iPhone 5S Rumor Round-Up: Will There Be An A7 Processor?
Fox News tech guru Clayton Morris told the world this weekend the new iPhone (the iPhone 5S to those in the know) will boast a new A7 processor built to be 31 percent faster than the current A6 System on a Chip (SoC). Moreover, Morris claims the new iPhone — expected to look exactly like the old one, but IN GOLD — will have a separate chip dedicated entirely to ‚Äúmotion tracking.‚ÄĚ
It‚Äôs not really clear what a motion tracking chip would do, but in a follow up Tweet, Morris said something about an ‚Äúinteresting camera upgrade,‚ÄĚ so, you know.
Another wild guesser, Mr. Ming-Chi Kuo with KGI Securities, claimed he‚Äôs heard the new iPhone SoC will move to an ARMv8 architecture, lending it a 20 percent increase in efficiency. This, said Kuo, will be accomplished thanks to the alleged A7‚Äôs 64-bit application support.
Let‚Äôs tie all these rumors together, shall we?
At this point we‚Äôve got an iPhone 5S available in gold (and 128 GB, too) that could run on a 31 percent faster, 20 percent more efficient A7 chip that supports 64-bit applications. There‚Äôs also an unknown camera upgrade, which includes a separate motion tracking chip.
That‚Äôs one hell of a phone, no?
It‚Äôs easy enough to debunk part of this rumor. In fact, it‚Äôs a bit remarkable some of this stuff even made it to rumor status. First, the betas of iOS 7 have so far nary‚Äôa mention of 64-bit capability. If Apple were going to introduce this feature in their mobile OS, the developers had better know about it now. There‚Äôs always room for surprises, of course‚Ä¶but I doubt we‚Äôll see 64-bit this year.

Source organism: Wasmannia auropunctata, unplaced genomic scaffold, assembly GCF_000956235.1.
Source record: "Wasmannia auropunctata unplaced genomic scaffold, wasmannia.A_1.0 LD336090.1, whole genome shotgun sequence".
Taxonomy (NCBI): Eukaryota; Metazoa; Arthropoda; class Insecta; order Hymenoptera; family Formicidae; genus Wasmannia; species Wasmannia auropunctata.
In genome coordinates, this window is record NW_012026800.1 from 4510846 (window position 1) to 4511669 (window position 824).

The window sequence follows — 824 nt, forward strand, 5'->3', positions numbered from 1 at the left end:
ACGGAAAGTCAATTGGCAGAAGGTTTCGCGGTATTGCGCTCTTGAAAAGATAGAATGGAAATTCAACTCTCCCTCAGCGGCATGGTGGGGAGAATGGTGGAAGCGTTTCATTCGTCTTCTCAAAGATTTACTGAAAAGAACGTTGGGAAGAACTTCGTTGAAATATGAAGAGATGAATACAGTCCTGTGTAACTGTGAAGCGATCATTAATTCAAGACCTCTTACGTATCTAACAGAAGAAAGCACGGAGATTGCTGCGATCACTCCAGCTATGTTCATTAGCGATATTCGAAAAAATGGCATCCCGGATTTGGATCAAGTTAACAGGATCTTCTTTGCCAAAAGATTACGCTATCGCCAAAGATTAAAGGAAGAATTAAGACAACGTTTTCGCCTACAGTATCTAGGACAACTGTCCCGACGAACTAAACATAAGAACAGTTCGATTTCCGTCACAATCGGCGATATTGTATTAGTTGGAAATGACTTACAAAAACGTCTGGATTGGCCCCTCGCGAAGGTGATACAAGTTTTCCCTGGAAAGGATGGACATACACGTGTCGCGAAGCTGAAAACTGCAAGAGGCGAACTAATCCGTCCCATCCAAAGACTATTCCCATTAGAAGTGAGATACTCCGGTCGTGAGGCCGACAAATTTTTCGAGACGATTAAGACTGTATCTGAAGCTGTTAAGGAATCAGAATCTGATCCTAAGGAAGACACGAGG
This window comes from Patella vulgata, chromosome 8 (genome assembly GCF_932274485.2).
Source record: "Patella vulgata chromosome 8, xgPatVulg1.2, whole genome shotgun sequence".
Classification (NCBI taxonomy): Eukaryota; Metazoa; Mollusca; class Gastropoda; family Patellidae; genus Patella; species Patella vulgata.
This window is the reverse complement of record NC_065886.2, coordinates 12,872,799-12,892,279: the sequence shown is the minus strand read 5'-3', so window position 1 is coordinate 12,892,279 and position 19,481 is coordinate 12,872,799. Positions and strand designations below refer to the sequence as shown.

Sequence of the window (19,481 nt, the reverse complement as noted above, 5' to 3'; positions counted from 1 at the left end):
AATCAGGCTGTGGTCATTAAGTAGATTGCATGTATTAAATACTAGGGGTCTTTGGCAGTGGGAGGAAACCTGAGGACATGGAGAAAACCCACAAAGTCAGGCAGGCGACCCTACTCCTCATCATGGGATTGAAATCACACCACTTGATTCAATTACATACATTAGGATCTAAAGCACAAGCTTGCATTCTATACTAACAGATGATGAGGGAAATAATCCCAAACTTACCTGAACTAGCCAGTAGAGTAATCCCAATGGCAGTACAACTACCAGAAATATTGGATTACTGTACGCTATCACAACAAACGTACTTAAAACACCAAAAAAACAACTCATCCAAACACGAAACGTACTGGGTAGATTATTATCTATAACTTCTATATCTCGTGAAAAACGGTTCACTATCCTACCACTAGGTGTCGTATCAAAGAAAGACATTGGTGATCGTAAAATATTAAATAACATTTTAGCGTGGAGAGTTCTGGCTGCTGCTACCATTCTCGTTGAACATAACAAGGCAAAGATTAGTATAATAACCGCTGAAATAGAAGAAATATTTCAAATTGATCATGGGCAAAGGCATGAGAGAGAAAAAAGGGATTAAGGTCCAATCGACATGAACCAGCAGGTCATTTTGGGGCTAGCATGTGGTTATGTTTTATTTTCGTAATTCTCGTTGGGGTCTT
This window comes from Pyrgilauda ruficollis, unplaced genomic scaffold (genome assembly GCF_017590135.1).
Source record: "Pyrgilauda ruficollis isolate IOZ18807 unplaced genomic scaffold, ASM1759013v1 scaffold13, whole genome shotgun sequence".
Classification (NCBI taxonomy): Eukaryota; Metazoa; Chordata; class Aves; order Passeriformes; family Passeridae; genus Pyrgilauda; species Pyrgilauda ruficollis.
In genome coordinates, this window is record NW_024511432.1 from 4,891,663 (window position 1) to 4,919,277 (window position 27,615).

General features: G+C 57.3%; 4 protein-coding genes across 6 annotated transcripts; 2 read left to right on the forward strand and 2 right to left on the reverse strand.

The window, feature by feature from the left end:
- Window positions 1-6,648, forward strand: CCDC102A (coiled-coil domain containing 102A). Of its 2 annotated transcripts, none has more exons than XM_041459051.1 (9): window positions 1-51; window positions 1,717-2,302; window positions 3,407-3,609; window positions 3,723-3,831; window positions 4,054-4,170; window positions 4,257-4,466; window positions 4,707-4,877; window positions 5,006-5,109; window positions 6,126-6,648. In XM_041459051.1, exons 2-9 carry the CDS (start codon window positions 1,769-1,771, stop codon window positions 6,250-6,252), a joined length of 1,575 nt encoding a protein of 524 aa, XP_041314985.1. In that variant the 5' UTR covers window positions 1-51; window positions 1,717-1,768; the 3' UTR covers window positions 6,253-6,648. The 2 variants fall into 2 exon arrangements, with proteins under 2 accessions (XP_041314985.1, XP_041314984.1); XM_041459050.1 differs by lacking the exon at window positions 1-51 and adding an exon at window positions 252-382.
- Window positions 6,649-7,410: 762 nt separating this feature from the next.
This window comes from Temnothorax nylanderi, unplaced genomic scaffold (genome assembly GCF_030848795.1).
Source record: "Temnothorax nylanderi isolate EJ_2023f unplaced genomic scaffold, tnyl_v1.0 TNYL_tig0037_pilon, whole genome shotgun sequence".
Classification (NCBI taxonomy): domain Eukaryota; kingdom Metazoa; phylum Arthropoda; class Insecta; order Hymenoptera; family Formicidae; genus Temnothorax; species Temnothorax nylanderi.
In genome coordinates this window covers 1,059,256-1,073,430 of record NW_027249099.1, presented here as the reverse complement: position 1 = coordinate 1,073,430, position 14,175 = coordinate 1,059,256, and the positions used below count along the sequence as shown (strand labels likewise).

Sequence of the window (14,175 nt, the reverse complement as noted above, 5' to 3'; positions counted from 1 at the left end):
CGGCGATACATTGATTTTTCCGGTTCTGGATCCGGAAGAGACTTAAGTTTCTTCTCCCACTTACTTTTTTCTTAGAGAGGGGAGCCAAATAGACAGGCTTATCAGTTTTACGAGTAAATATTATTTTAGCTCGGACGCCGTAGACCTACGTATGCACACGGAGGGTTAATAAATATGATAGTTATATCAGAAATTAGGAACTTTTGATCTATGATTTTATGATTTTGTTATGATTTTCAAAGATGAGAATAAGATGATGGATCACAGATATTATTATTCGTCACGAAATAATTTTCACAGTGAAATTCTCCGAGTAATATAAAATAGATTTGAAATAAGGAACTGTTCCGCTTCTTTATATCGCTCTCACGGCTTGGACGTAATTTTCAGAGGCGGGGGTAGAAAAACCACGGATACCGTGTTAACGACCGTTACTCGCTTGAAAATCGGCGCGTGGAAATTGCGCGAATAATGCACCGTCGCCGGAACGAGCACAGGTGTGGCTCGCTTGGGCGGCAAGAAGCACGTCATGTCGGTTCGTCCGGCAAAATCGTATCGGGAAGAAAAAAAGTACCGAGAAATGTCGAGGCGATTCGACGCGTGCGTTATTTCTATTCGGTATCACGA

This assumes, however, that there will be a 64-bit capable SoC at some point in the future. Computing is certainly moving in this direction, so it only makes sense that we‚Äôd see a mobile chip like this at some point. As a matter of fact, about a year ago one computer chip expert, Linely Gwennap, explained that Apple probably has plans to switch to a 64-bit, ARMv8 architecture, but Moore‚Äôs Law holds that this chip probably won‚Äôt even see the light of day — for any company — until 2014.
Apple can do what they want, but if the A6 is Apple‚Äôs first ‚Äúfrom scratch‚ÄĚ design, as Gwennap suggests, and if Apple prefers to iterate on their designs (as their ‚ÄúS‚ÄĚ naming convention suggests) then it makes sense that the next iPhone chip will probably be an A6X. Perhaps in quad core, as 9 to 5 Mac suggests, but possible in a tweaked reconfiguration. Don‚Äôt forget, after all, that iOS 7 comes with several under-the-hood tweaks to make it more powerful and efficient.
As for a motion tracking chip? Sure, I‚Äôll buy it. Apple normally gives their camera a sufficient upgrade every year, even though the improvement between the 4S and 5 camera was really nothing to write home about. It was faster, thanks to the A6 chip, of course, and it takes slightly better low-light images, but that‚Äôs about it. In other words, the iPhone 5S is due for a significant upgrade.
And I‚Äôve completely learned to live with the fact that Apple may release an iPhone in gold.
I‚Äôm still curious to know if they‚Äôll release the iPhone 5Cs in America, however‚Ä¶.and if so, where? Will they be prepaid only?
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